It took us all some time to know, understand and internalize that the world has changed. In the past two decades, the materialistic arena is located in online technology. The gigantic and multifaceted world is prone to suck in the spectator inside in seconds - to a sordid money-oriented, pleasure seeking flood. Any attempt to erase such scenes from one's mind is complicated and extremely difficult.
In order to help comprehend this, we suggest studying the history of smoking. The young folk of this generation will find it difficult to believe that a mere twenty-five years ago, people smoked freely in yeshiva and beis medrash halls! In my youth, a maggid shiur in my yeshiva ketana used to smoke throughout the entire shiur. In the yeshiva gedola, there were sedorim where the beis medrash was filled with smoke. There were ashtrays all over, in every store and office.
But since then there has been a revolution. Laws have changed to make it much more difficult for the smoker. Massive publicity campaigns detailed the dangers of active and passive smoking. Research and publications showed the higher death rates among smokers.
Gradually, the laws made smoking more and more restricted. At first it was banned in halls and public offices. Then it was banned in more and more places. The insurance companies asked customers about their smoking habits and charged more to smokers.
In the end, the long struggle was successful, especially in preventing new people from taking up the habit and encouraging those who were not severely addicted to stop. The main achievement was making access more difficult.
Why did this work?
Because the smoker began to think: Just for a cigarette I have to get up and walk outside to find a place to smoke. Is it worth it to have to stand in the heat or the cold just to smoke?
As it becomes harder and harder, the number of smokers becomes smaller and smaller.
The opposite has happened with the advance of communications technology. Once, when the yetzer hora wanted to tempt someone to try out unfamiliar experiences and to taste, cholila, the taste of sin, a person had to leave his familiar surroundings, to travel, to hide, maybe to change his appearance, to look right and left and over his shoulder (without looking upward to his Father in Heaven...). This effort weighed on the potential sinner. The walls of the beis medrash and the bounds of the Jewish home were a natural barrier to falling to the temptations of sin. A person was often forced to choose either or: to leave entirely to the world of sin or to stay in familiar and comfortable surroundings. A person could not easily do both at once.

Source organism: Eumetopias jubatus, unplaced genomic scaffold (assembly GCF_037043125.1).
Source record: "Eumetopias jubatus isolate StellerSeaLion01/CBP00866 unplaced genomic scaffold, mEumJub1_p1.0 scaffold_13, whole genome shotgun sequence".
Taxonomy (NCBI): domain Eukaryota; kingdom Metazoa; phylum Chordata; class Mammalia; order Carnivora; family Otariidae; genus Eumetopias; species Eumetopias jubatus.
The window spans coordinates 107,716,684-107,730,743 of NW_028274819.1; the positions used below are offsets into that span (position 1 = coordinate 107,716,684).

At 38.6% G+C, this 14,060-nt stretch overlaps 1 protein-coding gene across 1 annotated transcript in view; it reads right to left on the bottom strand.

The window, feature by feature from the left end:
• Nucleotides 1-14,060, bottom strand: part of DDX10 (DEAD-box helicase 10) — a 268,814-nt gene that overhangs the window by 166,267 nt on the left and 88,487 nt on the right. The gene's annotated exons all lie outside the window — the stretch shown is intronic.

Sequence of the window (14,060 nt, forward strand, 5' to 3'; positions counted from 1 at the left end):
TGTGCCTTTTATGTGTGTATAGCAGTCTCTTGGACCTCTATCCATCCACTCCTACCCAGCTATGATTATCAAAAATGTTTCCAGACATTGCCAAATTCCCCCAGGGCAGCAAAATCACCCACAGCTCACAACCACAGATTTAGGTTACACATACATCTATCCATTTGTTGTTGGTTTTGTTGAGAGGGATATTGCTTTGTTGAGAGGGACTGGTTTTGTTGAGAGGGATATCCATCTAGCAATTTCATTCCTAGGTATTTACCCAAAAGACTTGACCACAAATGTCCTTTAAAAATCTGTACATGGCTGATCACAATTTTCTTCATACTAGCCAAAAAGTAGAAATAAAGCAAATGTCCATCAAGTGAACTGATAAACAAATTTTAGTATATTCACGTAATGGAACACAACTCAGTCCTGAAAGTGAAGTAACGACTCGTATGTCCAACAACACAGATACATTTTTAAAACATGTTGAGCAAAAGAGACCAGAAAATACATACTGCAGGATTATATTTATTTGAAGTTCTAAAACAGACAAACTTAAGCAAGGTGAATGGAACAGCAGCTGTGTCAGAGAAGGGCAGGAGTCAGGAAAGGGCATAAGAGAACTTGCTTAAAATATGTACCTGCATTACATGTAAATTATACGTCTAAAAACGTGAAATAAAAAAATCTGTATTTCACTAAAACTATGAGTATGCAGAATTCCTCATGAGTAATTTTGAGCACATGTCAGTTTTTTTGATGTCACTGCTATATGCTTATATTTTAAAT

However now, unfortunately, sophisticated technology has managed to insinuate itself into the very walls of the beis medrash. The phones have become devilishly small and unobtrusive. A small card can contain the horrors of the world, Rachmono litzlan. The open cell phones get cheaper and cheaper and can be bought for small change. Their owners are exposed and in a moment of weakness they can fall to the depths — even within the beis medrash or the Jewish home! They can reach the deepest levels of hell.
To our great dismay, the phenomenon of trying to have it all is not uncommon. We must understand and internalize the challenge that we face from the accessibility that modern technology brings. Sin is frighteningly close, and we must devise tactics to deal with this situation and the challenge of accessibility.
To deal with this challenge we must act on two fronts: 1] Awareness, and 2] Positive alternatives.
Besiyata deShmaya today there is great awareness of the issues. We must talk incessantly about the need to stay away from evil, and to stress the danger from even a momentary glance at the evils that modern technology has brought so close. We must talk about this until it penetrates to our very bone marrow.
Rabbinical Committee to Fortify the Walls of Torah
But at the same time we must also sharpen the "do good." We must create a welcoming alternative of warmth for youth at risk and faced with the challenge. The attraction of the strange fields is the primal human desire for instant gratification. Yahadus supplies pleasures that are a million times more powerful, the pleasures of satisfaction and fulfillment from learning Torah and doing mitzvos. However these pleasures are not instant and they require substantial effort and even struggle.
But there are pleasures that can function as an alternative to the transitory material pleasures. We are talking about human warmth. When a parent and an educator heap compliments and encouragement on our youth, smiles and embraces, interest and concern, value and admiration, they have the potential to give our youth the desire to fight and the ability to overcome.
Modern communication technology create coldness and apathy. If they are countered with furnaces of human warmth, that work constantly, without interruption, then they have the power to melt the icebergs and turn them into pure and holy water.
As parents and educators we must not give up. We must remember that these challenges must be able to be met by a generation that can overcome them, for if not the Creator would not have allowed them. The choice is between the momentary pleasure and the eternal good.
Dovid Hamelech taught us that the secret of Yahadus includes the good and the pleasant. The parent and the educator must show this to the child and make it concrete and actual.